A feature of this algorithm is its inclusion in the Integrated Signal Processing (ISP) platform6 used in the Inteo. Briefly, ISP integrates information of the wearers, the environments, as well as the intermediate processing of each algorithm into the Dynamic Integrator (DI). In turn, the DI coordinates all the activities and dispatches the appropriate commands to each algorithm so that the processed sounds would be as natural as possible with little or no artifacts.
How it works. First, the Inteo AE receives information of the wearer’s hearing loss from the Dynamic Integrator (provided from Wearer’s Personal Information) to decide which frequency region will be transposed. The frequency where transposition begins is called the Start Frequency. Typically, one octave of sounds above the start frequency will be transposed. This is called the source octave. (Figure 1a).
Meanwhile, the Speech and Noise Tracer of the HD System Analysis module performs its spectral analysis of the environment and returns the results to the Dynamic Integrator. The AE picks the frequency within the “source octave” region with the highest intensity (eg, peak frequency), and locks it for transposition. As the peak frequency changes, the transposed frequency also changes. In the example, 4,000 Hz has the peak intensity (Figure 1b). Once identified, the range of frequencies starting from 2,500 Hz will be shifted downward to the target frequency region. In this case, 4,000 Hz (and the sounds surrounding it) will be transposed linearly by one octave to 2,000 Hz (Figure 1c).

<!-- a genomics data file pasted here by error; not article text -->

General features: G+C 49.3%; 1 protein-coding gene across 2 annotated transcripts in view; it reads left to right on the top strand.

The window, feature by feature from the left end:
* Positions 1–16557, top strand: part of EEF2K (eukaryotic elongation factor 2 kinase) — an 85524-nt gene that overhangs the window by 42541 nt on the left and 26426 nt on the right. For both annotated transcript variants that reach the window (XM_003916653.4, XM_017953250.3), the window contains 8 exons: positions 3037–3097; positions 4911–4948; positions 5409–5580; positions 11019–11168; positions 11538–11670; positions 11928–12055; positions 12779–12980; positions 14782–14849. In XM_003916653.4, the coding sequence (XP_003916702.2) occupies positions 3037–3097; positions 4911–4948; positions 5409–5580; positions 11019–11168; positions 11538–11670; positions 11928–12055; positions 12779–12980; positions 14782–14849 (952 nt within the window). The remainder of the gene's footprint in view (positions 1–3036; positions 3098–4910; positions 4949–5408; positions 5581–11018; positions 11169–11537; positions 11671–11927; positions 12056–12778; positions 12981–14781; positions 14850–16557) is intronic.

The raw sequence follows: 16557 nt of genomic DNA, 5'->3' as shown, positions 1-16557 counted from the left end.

The 4,000 Hz signal will be placed at 2,000 Hz and every frequency will be shifted down by 2,000 Hz. For example, 3,000 Hz will now be at 1,000 Hz and 4,500 Hz will be at 2,500 Hz (Figure 1d). In this way, the transposed signal is likely to be placed in a region where the hearing is aidable. To limit the masking effect from the transposed signal and any potential artifacts, frequencies that are outside the one octave bandwidth of 2,000 Hz will be filtered out (Figure 1e).
The level of the transposed signal will be automatically set by the AE so it is above the in-situ threshold (sensogram) of the wearer. A separate manual gain adjustment of the transposed signal is also available. The linearly transposed signal is mixed with the original signal below the start frequency (2,500 Hz in this case) as the final output. (Figure 1f).
Other considerations. To ensure ease of use of the AE program, simple default rules are implemented that consider the degree and slope of the audiogram in deciding the default start frequency (for transposition). The optimum start frequency is critical in ensuring acceptance and successful use of the AE.